PMID: 22275052
Authors:
Cavalier MC, Kim SG, Neau D, Lee YH
Title:
Molecular basis of the Fructose-2,6-bisphosphatase reaction of PFKFB3: Transition state and the C-terminal function.
Journal:
Proteins. 2011 Dec 21. doi: 10.1002/prot.24015.
Abstract:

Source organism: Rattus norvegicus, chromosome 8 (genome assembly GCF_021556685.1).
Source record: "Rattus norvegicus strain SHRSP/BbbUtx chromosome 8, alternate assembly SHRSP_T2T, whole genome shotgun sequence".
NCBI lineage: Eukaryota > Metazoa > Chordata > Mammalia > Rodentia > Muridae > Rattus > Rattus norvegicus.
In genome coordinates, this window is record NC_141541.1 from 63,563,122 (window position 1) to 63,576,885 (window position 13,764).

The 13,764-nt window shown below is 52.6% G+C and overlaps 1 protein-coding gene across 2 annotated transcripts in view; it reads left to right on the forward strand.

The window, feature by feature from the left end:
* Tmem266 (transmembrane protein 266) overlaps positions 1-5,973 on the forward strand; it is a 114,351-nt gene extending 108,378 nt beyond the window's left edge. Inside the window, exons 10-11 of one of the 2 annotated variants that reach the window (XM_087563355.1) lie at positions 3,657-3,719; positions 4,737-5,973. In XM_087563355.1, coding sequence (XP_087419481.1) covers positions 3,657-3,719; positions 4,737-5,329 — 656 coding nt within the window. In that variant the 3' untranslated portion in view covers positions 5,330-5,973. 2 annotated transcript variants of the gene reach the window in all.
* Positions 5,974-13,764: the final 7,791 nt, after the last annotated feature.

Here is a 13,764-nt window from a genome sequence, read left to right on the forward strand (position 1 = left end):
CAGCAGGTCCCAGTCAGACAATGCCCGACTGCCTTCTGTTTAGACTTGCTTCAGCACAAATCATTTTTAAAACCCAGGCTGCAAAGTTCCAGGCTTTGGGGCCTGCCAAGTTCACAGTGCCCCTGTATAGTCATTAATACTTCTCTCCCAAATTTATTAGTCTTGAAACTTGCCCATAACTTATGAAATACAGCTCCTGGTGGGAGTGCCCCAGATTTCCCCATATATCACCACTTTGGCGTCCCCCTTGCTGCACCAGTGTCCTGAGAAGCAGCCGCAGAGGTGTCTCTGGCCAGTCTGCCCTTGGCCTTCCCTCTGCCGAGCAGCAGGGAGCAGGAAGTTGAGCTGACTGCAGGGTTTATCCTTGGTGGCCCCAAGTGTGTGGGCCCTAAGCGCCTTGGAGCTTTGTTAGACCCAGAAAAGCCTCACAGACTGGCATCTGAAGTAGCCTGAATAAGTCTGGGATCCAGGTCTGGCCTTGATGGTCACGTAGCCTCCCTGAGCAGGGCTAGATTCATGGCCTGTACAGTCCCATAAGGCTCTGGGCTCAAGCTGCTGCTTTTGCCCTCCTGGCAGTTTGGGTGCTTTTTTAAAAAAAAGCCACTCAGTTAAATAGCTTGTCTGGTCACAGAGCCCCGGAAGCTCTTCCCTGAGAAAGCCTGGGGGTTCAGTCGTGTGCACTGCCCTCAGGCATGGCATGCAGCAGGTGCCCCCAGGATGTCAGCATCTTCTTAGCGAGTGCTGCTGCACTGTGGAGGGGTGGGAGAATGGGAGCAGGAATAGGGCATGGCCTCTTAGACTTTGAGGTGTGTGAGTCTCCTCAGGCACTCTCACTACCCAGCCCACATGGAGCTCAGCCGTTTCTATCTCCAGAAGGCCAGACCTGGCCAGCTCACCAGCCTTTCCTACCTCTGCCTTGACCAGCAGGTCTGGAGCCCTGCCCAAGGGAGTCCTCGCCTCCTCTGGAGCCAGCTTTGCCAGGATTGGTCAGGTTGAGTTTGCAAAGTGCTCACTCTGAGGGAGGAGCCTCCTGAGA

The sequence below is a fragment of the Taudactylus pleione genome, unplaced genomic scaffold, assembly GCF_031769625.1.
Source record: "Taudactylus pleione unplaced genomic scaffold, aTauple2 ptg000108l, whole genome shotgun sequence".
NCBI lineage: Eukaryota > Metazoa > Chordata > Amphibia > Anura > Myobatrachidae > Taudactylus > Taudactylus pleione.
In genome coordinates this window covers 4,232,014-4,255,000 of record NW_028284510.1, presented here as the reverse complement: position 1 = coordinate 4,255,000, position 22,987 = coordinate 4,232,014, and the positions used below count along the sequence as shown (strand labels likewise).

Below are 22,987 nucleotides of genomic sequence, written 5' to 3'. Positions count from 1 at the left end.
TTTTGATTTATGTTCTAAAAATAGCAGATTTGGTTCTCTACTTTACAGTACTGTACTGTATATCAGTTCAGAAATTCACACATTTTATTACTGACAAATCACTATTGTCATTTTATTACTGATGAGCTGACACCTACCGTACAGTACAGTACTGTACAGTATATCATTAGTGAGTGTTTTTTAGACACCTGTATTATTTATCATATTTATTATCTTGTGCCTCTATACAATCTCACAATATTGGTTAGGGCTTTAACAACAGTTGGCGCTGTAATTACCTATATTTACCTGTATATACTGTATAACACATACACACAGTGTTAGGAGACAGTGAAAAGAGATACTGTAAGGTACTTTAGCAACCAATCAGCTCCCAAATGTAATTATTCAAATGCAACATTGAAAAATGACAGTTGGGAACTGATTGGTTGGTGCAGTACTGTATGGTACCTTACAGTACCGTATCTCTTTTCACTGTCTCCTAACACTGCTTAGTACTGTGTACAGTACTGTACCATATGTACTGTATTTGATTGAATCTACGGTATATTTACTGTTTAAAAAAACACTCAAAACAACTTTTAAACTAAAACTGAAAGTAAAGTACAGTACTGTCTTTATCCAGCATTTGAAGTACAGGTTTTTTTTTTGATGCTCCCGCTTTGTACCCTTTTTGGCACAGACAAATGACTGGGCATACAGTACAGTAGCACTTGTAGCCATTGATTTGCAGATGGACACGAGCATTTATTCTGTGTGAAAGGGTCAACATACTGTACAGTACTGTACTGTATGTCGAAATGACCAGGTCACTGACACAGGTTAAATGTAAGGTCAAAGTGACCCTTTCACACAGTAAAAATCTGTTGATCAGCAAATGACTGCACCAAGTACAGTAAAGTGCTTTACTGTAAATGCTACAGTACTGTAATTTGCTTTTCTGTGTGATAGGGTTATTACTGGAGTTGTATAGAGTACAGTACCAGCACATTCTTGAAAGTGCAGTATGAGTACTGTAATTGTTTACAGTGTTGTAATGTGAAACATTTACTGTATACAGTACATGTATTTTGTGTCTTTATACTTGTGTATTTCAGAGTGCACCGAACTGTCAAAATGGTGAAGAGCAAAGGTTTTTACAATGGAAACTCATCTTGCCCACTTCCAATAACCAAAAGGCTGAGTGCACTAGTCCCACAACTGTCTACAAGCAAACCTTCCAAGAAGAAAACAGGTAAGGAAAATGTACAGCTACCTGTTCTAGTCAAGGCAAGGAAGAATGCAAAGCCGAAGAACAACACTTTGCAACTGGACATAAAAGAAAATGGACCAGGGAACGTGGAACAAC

The molecular basis of Fructose-2,6-bisphosphatase (F-2,6-P(2) ase) of 6-phosphofructo-2-kinase/fructose-2,6-bisphosphatase (PFKFB) was investigated using the crystal structures of the human inducible form (PFKFB3) in a phospho-enzyme intermediate state (PFKFB3-P*F-6-P), in a transition state-analogous complex (PFKFB3*AlF4), and in a complex with pyrophosphate (PFKFB3*PP(i) ) at resolutions of 2.45A, 2.2A, and 2.3A, respectively. Trapping the PFKFB3-P*F-6-P intermediate was achieved by flash cooling the crystal during the reaction, and the PFKFB3*AlF4 and PFKFB3*PP(i) complexes were obtained by soaking. The PFKFB3*AlF(4) and PFKFB3*PP(i) complexes resulted in removing F-6-P from the catalytic pocket. With these structures, the structures of the Michaelis complex and the transition state were extrapolated. For both the PFKFB3-P formation and break down, the phosphoryl donor and the acceptor are located within approximately 5.1A, and the pivotal point 2-P is on the same line, suggesting an "in-line" transfer with a direct inversion of phosphate configuration. The geometry suggests that NE2 of His253 undergoes a nucleophilic attack to form a covalent N-P bond, breaking the 2O-P bond in the substrate. The resulting high reactivity of the leaving group, 2O of F-6-P, is neutralized by a proton donated by Glu322. Negative charges on the equatorial oxygens of the transient bipyramidal phosphorane formed during the transfer are stabilized by Arg252, His387, and Asn259. The C-terminal domain (residues 440-446) was rearranged in PFKFB3*PP(i) , implying that this domain plays a critical role in binding of substrate to and release of product from the F-2,6-P(2) ase catalytic pocket. These findings provide a new insight into the understanding of the phosphoryl transfer reaction. Proteins 2011. (c) 2011 Wiley-Liss, Inc.